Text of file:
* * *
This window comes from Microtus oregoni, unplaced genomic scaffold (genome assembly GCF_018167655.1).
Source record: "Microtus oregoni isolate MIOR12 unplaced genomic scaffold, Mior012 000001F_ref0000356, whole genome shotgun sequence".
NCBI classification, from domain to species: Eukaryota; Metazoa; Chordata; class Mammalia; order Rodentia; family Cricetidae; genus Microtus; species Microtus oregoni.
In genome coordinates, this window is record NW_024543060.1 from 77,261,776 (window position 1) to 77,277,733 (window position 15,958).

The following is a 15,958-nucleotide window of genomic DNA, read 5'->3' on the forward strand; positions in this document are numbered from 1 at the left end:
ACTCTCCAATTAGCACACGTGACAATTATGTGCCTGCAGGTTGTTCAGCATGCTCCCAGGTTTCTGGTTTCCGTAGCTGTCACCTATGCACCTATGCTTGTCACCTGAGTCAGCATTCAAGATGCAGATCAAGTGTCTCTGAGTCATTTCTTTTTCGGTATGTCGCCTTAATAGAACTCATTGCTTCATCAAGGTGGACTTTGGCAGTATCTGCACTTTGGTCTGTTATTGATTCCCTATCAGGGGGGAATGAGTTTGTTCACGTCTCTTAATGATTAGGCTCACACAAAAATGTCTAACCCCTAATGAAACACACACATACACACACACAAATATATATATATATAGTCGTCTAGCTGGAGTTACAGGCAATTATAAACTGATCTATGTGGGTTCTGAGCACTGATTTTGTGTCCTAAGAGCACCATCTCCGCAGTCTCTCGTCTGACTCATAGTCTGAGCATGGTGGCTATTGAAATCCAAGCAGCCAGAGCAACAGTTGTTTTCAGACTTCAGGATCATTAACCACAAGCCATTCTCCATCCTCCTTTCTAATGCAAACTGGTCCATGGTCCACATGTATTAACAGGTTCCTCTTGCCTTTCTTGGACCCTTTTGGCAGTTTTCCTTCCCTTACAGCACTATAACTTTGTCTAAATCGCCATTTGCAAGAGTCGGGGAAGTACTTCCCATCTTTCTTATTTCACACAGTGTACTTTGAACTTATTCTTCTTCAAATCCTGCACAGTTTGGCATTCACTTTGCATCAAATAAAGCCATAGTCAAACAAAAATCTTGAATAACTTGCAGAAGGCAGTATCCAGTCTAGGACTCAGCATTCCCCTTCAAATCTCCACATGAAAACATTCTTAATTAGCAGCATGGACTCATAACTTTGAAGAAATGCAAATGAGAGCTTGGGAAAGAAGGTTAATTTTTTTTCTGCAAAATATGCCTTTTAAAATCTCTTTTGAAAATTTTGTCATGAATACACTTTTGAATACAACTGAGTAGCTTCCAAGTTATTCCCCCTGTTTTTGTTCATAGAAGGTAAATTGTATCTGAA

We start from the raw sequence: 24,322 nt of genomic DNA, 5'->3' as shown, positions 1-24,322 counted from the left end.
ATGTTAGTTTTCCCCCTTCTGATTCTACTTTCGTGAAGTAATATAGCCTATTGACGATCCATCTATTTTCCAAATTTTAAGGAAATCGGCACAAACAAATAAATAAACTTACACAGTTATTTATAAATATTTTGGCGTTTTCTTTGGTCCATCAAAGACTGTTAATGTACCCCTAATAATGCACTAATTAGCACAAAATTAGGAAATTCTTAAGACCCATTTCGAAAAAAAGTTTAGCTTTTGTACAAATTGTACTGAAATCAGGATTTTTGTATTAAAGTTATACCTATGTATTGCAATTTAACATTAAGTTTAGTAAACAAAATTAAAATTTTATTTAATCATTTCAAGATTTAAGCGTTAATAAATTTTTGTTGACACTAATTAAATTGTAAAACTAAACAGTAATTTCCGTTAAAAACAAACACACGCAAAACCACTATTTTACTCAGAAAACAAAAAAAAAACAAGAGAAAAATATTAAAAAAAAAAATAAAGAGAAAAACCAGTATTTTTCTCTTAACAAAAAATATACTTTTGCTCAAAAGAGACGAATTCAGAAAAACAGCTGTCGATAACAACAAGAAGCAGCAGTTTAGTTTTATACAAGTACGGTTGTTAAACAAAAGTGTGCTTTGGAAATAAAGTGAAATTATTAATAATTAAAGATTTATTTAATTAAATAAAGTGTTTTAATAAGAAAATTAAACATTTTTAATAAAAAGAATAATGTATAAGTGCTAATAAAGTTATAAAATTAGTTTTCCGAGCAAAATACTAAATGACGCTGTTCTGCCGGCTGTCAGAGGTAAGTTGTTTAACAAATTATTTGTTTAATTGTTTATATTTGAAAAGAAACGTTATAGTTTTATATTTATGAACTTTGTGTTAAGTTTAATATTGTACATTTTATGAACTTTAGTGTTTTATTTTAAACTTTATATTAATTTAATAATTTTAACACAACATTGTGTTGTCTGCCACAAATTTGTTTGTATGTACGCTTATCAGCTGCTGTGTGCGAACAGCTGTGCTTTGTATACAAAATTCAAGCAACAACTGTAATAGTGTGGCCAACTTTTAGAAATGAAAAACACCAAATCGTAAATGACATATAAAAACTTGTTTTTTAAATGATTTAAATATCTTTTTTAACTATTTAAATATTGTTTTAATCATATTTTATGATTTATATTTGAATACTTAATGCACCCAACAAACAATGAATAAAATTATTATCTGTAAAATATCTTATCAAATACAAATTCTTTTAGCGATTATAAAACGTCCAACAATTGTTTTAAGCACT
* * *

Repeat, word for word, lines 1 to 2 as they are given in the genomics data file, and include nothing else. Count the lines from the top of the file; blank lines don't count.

This window comes from Microtus oregoni, unplaced genomic scaffold (genome assembly GCF_018167655.1).
Source record: "Microtus oregoni isolate MIOR12 unplaced genomic scaffold, Mior012 000001F_ref0000356, whole genome shotgun sequence".